- Identification Of Goods And/Or Services
- Informal Application
- Intent to Use
- Intent for Use Application
- International Application
Identification Of Goods And/Or Services:
A written statement of the goods and/or services included in an application. Every application must include an identification of goods and/or services. If you fail to list any recognizable goods or services, the USPTO will return the application and refund the fee. When specifying the goods and/or services, applicants should use clear, concise terms, i.e., common commercial names and language that the general public easily understands.
Please note that the terms in the class headings or short titles of the classes in the “International Classification of Classes of Goods and Services” are generally too broad and should not be used alone as an identification. Also, an international class number alone is never an acceptable listing. For a listing of acceptable wording for goods and services.
An application that has been filed without one or more of the elements required to receive a filing date. The USPTO will return informal applications to applicants. Please see the entry for “application” above for a list of the required elements.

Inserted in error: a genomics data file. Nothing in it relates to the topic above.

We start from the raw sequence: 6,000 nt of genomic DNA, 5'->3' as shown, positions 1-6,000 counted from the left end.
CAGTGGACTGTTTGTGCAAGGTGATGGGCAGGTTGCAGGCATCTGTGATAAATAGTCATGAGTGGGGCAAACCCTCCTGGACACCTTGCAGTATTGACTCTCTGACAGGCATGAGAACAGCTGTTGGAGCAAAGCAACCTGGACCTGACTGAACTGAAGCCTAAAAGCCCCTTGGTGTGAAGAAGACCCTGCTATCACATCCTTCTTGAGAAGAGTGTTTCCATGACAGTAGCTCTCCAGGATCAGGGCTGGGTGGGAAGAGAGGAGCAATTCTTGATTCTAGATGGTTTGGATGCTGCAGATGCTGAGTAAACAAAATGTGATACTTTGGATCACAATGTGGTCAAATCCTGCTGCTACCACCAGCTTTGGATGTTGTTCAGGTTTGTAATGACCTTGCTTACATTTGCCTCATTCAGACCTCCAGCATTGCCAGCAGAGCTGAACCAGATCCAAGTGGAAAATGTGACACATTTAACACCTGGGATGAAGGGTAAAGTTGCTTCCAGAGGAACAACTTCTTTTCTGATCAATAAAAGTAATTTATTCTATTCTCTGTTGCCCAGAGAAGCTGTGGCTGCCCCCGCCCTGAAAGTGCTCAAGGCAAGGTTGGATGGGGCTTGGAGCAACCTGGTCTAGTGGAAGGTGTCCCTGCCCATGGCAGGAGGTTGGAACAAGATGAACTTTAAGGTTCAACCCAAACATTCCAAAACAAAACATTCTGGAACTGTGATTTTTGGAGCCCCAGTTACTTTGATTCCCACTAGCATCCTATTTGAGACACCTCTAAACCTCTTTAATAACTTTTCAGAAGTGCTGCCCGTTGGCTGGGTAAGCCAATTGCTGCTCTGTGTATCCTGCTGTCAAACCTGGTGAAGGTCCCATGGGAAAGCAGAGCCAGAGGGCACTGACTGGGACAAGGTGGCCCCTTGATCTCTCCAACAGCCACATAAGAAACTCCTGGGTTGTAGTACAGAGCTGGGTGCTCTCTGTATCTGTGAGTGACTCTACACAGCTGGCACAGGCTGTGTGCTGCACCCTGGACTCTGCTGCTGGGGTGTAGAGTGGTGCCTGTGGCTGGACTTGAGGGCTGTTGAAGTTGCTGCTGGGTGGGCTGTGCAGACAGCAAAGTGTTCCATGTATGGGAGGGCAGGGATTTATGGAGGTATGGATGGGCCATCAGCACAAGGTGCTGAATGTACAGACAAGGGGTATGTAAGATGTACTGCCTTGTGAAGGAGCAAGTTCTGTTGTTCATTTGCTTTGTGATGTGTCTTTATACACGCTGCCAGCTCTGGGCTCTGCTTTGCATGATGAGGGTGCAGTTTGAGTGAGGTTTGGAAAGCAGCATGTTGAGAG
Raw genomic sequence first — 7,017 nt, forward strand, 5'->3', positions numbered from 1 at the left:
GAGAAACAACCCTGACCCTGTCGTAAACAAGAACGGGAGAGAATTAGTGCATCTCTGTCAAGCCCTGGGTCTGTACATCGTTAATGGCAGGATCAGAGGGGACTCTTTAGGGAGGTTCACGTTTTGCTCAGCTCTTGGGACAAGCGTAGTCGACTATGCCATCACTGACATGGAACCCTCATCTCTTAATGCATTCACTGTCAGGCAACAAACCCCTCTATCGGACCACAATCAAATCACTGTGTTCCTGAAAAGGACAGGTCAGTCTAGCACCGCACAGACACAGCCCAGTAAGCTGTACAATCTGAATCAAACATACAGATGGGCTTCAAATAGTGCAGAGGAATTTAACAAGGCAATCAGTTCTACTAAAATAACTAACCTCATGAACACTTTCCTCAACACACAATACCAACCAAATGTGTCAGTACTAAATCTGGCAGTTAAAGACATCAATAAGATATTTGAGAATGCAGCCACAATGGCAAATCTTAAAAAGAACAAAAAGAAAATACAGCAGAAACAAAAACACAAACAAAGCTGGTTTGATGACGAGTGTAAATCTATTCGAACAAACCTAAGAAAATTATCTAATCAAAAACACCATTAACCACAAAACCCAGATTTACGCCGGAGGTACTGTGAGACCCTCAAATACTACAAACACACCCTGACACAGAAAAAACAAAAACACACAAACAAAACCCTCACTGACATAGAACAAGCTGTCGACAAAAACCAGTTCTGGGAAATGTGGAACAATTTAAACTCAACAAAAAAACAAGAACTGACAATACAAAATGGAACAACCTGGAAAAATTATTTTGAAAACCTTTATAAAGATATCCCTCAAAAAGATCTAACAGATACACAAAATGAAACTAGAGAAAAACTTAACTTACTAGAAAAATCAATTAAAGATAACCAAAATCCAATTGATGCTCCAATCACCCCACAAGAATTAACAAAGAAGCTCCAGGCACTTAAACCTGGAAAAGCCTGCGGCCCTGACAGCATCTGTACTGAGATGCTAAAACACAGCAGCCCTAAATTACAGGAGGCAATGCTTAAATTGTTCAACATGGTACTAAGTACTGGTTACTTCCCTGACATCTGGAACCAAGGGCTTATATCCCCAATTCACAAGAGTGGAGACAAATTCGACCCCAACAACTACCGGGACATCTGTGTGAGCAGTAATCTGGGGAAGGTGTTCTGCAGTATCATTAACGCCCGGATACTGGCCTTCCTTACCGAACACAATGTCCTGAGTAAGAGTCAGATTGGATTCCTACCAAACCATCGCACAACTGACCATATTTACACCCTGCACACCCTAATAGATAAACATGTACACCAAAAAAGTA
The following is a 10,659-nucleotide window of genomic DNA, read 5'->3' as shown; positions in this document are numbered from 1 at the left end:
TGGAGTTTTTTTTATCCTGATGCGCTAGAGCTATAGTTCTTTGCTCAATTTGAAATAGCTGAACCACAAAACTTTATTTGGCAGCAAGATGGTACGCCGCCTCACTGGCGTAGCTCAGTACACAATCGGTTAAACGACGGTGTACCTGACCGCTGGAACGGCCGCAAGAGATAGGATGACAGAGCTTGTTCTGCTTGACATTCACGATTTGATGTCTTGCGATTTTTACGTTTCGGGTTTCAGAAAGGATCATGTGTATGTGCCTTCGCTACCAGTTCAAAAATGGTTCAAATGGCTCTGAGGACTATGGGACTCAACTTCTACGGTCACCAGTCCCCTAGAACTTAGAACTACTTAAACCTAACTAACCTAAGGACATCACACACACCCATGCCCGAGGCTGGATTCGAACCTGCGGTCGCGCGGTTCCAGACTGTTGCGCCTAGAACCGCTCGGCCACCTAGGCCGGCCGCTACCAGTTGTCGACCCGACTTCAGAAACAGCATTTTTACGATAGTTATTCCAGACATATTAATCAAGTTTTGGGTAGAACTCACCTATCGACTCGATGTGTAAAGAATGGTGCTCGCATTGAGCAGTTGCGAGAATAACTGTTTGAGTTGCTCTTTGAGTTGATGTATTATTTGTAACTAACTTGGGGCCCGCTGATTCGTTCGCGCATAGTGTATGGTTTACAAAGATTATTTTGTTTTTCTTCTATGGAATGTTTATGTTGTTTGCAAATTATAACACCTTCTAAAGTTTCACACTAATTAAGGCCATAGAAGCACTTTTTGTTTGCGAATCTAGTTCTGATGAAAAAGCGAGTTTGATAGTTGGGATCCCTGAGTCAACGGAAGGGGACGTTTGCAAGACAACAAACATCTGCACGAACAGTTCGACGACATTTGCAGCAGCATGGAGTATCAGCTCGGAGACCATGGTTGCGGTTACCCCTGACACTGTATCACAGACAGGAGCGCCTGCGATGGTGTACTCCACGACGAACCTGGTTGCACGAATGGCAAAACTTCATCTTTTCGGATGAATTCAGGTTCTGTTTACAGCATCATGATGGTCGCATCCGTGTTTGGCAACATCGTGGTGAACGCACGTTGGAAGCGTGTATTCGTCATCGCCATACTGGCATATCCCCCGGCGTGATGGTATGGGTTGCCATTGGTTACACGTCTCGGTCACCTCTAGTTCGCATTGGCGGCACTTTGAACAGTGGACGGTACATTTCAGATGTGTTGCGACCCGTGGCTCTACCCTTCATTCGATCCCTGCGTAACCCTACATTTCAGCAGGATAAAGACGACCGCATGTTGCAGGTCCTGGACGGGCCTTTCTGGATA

Intent to Use:
Prior to November 16, 1989, trademark applications which were filed with the U.S. Patent and Trademark Office had to be based on actual use in commerce. This meant that proof of use had to be submitted when the application was filed. With the passage of the Trademark Act of 1988, filings can now be made by stating an intention to use the mark and filing on the Principal Register. This allows a party to establish a priority date and have the mark examined and published for opposition before providing proof of use.
Intent for Use Application:
If actual use of the mark in commerce that the U.S. Congress can regulate (i.e., interstate commerce, territorial commerce, or commerce between the United States and a foreign country) has not yet occurred, but instead there is simply a bona fide (good faith) intention to use the mark in commerce at a later time after filing of an application. The intention to use may be by the applicant, the applicant’s related company, or the licensee of the applicant. If filing under this basis, you will be required to submit a demonstration of use (i.e., submission of a form with an additional fee and a specimen (sample) of said use) later in the prosecution process of the application. This was enacted in 1989 in the United States.
Allows a trademark owner to seek registration in any of the countries that have joined the Madrid Protocol by filing a single application.